Trauma-Informed

Wirt County is employing many tactics to try to cultivate a more compassionate, learning-ready environment; among them: the Whole Child Health Project.
Glynis Board / West Virginia Public Broadcasting

The state faces complex ripple effects as a result of the opioid crisis. Among them, educators anecdotally report suspension rate increases in kindergarten classes, and a generation of babies born dependent on substances now being introduced to Head Start programs throughout the region.

Public school teachers and staff staged a statewide walk-in earlier this year to bring attention to what they say is a dire need for in-school mental health support. Many counties have already mobilized efforts to support students and help teachers who are not trained to cope with the increased number of traumatized youths disrupting the learning environment, including Wirt County.


West Virginia Morning
West Virginia Public Broadcasting

On this West Virginia Morning, the state faces complex ripple effects as a result of the opioid crisis. Schools are especially affected as they respond to increased number of children experiencing traumatic events. Many counties are working to adapt to a changing educational landscape, including Wirt County. Glynis Board visited Wirt Middle and Elementary schools recently to explore tactics being deployed.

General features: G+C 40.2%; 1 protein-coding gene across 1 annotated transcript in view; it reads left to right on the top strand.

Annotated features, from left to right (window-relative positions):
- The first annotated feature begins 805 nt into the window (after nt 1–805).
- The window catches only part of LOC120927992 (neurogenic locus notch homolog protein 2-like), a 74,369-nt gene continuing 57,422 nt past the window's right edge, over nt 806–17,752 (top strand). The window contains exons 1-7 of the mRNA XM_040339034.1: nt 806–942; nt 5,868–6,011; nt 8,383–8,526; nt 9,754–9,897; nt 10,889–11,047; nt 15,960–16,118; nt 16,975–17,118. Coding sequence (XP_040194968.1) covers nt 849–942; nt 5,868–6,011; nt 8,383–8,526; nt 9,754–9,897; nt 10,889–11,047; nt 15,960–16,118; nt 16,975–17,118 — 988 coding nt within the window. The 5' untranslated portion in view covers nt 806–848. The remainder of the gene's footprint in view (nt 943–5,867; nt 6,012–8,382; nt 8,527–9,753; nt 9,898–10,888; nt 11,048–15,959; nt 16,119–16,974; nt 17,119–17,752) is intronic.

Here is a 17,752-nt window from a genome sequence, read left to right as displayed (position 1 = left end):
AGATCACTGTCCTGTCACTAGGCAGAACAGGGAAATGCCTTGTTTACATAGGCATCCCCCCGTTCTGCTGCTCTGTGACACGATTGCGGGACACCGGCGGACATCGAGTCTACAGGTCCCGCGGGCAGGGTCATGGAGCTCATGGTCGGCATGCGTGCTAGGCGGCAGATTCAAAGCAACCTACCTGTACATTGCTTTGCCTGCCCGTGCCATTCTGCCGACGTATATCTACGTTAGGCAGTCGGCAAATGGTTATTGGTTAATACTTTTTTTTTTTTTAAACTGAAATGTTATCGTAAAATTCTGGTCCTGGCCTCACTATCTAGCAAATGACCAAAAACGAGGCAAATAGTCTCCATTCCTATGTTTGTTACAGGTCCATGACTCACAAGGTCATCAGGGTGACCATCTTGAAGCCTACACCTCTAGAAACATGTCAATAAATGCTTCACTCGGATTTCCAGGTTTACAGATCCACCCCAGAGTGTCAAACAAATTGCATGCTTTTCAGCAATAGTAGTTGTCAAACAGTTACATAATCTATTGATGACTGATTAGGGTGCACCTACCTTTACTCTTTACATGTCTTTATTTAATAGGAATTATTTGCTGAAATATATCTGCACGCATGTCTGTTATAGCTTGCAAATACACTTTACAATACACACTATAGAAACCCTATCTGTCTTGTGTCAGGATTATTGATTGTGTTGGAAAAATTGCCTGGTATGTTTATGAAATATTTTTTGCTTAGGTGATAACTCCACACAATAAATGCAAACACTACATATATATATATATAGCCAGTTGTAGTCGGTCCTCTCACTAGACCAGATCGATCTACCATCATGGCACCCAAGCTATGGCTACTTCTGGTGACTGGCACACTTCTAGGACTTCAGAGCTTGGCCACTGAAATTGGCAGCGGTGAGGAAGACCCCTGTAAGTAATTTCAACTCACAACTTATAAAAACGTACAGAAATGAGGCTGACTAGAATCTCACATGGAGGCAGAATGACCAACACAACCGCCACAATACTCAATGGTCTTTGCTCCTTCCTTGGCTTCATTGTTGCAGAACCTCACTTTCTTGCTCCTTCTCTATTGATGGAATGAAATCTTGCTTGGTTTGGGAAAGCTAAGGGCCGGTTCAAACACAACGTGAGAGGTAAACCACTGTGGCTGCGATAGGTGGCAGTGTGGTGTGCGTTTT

During the 2018 regular legislative session, West Virginia Department of Health and Human Resources (WVDHHR) Cabinet Secretary Bill Crouch told legislators that our state was experiencing a “child welfare crisis.” The agency reports this year that emergency has only continued to grow. The Centers for Disease Control and Prevention anticipate the opioid crisis alone will claim 1 million lives nation-wide by 2020 if no corrective action is taken, which is to say nothing of the havoc that would wreak on the quality of life for families and kids.

But professionals in the state passionate about child welfare are determined to change the trajectory.